A major milestone has been achieved in Penticton Creek restoration this week, as the showcase project construction and the creek side planting program have been completed.
“We have already had several reports of Kokanee navigating upstream with ease along the new creek bed. The difference you can see in Penticton Creek before and after the restoration project is amazing,” said Penticton Mayor Andrew Jakubeit. “The City of Penticton is grateful for the tremendous support of our partners in this initiative, including the Habitat Conservation Trust Foundation – their financial support has really made this project possible.”
The restoration of Penticton Creek was identified during the 2012 Downtown Plan consultations as among the top priorities for residents and businesses, and has been identified among the long-term Downtown 101 action items to be completed for revitalizing the downtown.
Construction started Aug. 4, a historic event that saw concrete pulled out of Penticton Creek for the first time in over 50 years. The showcase project was designed to demonstrate what creek restoration can look like, with the goal of restoring fish habitat, maintaining flood protection and stabilizing creek banks.
The Habitat Conservation Trust Foundation (HCTF), provided significant funding for both the planning and construction phases of this project.
HCTF CEO Brian Springinotic says the Foundation’s support of the restoration of Penticton Creek aligns with its previous million-dollar investment in a recovery plan for Okanagan Lake’s kokanee. “The Okanagan Lake Action Plan made strong recommendations to improve spawning habitat in historic kokanee streams such as Penticton Creek,” said Springinotic. “This restoration project will help deliver on those recommendations.”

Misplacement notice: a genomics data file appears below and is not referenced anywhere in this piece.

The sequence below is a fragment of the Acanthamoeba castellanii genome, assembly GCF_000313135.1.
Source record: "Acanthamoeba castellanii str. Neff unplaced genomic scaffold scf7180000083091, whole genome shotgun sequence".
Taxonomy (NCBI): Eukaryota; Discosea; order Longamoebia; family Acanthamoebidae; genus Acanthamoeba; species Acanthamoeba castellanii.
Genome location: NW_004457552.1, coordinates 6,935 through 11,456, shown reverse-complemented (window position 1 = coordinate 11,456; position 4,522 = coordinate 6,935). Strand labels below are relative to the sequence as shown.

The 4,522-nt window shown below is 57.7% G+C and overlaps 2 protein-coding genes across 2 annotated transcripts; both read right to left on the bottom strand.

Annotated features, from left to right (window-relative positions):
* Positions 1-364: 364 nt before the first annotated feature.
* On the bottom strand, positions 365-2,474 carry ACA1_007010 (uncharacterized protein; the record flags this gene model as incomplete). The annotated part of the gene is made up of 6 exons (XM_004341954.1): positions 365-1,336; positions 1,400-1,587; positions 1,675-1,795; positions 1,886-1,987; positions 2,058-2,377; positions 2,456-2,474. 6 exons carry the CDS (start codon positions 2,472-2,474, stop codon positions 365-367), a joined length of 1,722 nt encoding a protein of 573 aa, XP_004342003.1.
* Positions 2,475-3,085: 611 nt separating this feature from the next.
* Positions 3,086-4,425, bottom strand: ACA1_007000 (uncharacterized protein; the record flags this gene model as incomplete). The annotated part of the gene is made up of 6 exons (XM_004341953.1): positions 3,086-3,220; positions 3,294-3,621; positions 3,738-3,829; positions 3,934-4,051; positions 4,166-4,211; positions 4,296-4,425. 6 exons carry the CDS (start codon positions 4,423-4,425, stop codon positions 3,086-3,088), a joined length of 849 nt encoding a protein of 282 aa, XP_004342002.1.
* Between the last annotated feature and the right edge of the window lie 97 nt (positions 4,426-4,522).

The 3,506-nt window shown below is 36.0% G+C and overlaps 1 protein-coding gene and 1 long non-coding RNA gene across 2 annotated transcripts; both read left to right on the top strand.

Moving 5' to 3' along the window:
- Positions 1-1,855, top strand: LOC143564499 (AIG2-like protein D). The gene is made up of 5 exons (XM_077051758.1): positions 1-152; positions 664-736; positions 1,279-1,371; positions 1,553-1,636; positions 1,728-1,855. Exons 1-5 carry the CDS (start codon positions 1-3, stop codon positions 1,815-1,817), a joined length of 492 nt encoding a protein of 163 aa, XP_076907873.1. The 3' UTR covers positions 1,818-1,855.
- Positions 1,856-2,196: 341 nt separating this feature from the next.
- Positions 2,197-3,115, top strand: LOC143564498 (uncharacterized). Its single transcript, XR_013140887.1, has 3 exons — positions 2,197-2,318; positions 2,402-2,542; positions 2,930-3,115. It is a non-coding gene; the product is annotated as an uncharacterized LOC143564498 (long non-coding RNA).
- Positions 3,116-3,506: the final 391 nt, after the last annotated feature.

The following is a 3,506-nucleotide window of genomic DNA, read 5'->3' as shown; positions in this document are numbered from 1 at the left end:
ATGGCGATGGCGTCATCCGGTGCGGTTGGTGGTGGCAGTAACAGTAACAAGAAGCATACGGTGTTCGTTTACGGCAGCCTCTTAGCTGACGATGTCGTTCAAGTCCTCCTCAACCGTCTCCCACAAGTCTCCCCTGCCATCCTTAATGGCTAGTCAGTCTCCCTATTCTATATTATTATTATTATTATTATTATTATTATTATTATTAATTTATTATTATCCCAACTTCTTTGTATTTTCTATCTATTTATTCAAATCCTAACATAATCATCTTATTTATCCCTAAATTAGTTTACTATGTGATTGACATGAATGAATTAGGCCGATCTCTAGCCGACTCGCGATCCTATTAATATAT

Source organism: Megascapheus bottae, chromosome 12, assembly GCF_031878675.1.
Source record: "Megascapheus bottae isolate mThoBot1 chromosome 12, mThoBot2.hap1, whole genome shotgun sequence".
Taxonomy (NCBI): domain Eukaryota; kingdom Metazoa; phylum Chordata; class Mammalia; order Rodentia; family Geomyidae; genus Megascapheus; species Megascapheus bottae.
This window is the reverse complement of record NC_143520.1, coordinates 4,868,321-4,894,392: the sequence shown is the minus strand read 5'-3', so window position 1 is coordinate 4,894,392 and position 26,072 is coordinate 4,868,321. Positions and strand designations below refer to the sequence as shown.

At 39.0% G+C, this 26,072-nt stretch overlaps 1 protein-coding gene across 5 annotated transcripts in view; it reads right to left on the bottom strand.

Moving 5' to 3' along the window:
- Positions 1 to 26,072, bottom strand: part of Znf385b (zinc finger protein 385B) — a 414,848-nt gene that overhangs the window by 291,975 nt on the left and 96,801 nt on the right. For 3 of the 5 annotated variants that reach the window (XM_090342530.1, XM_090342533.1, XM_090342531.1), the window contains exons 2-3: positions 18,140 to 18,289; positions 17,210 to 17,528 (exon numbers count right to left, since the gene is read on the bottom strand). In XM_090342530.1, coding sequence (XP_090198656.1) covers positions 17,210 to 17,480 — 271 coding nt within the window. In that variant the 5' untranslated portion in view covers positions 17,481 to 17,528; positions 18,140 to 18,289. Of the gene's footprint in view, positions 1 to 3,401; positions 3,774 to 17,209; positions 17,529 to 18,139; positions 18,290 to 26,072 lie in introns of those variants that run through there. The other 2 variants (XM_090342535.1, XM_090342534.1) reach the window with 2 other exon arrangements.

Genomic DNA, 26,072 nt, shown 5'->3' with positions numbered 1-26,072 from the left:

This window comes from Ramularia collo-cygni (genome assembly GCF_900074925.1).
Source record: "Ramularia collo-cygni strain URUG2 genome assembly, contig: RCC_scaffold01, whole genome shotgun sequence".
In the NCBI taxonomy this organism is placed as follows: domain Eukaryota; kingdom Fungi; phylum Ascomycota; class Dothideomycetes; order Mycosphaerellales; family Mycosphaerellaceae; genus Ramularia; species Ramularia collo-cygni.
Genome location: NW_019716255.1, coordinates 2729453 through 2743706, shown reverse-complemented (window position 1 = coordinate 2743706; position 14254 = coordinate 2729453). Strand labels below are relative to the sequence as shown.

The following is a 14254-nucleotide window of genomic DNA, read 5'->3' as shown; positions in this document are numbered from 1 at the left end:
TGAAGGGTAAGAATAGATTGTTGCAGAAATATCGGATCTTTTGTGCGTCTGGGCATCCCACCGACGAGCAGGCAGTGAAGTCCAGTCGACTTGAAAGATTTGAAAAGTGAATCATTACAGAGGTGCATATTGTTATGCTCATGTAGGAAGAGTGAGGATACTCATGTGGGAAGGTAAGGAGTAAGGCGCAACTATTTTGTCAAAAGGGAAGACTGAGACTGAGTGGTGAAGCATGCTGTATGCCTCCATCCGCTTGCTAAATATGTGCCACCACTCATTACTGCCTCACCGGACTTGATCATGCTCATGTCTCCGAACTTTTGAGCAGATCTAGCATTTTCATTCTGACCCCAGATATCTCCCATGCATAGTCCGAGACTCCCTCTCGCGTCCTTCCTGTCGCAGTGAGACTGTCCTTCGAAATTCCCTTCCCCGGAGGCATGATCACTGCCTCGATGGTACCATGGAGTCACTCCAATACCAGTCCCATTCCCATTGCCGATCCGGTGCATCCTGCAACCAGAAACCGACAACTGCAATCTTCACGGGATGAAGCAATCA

This sample project includes a small section (80 metres) of Penticton Creek upstream from the Ellis Street Bridge. This site was chosen to substantially improve fish habitat, as well as address severe maintenance issues while showing the community the transformation in a visible area.
Designing a creek bed that safely moves water through the area is important for flood protection, and this was considered in the balance with elements that create good fish habitat – rearing areas (resting, hiding and feeding zones), spawning grounds, and minimizing velocity and elevation barriers to migration. Fish species that stand to benefit from improved habitat include Kokanee and Rainbow Trout.
The public is invited to check out the completed Penticton Creek restoration showcase project. The Ellis Street bridge offers an excellent vantage point. For information, visit www.penticton.ca/downtown.
The Penticton Creek restoration project would not have happened without the funding and contributions of several agencies: Habitat Conservation Trust Foundation, Fisheries and Oceans Canada, Freshwater Fisheries Society of B.C., Province of B.C., Penticton Indian Band, South Okanagan Similkameen Conservation Program, Okanagan Nation Alliance, TD Friends of the Environment Foundation, Penticton Flyfishers and Downtown Penticton Association.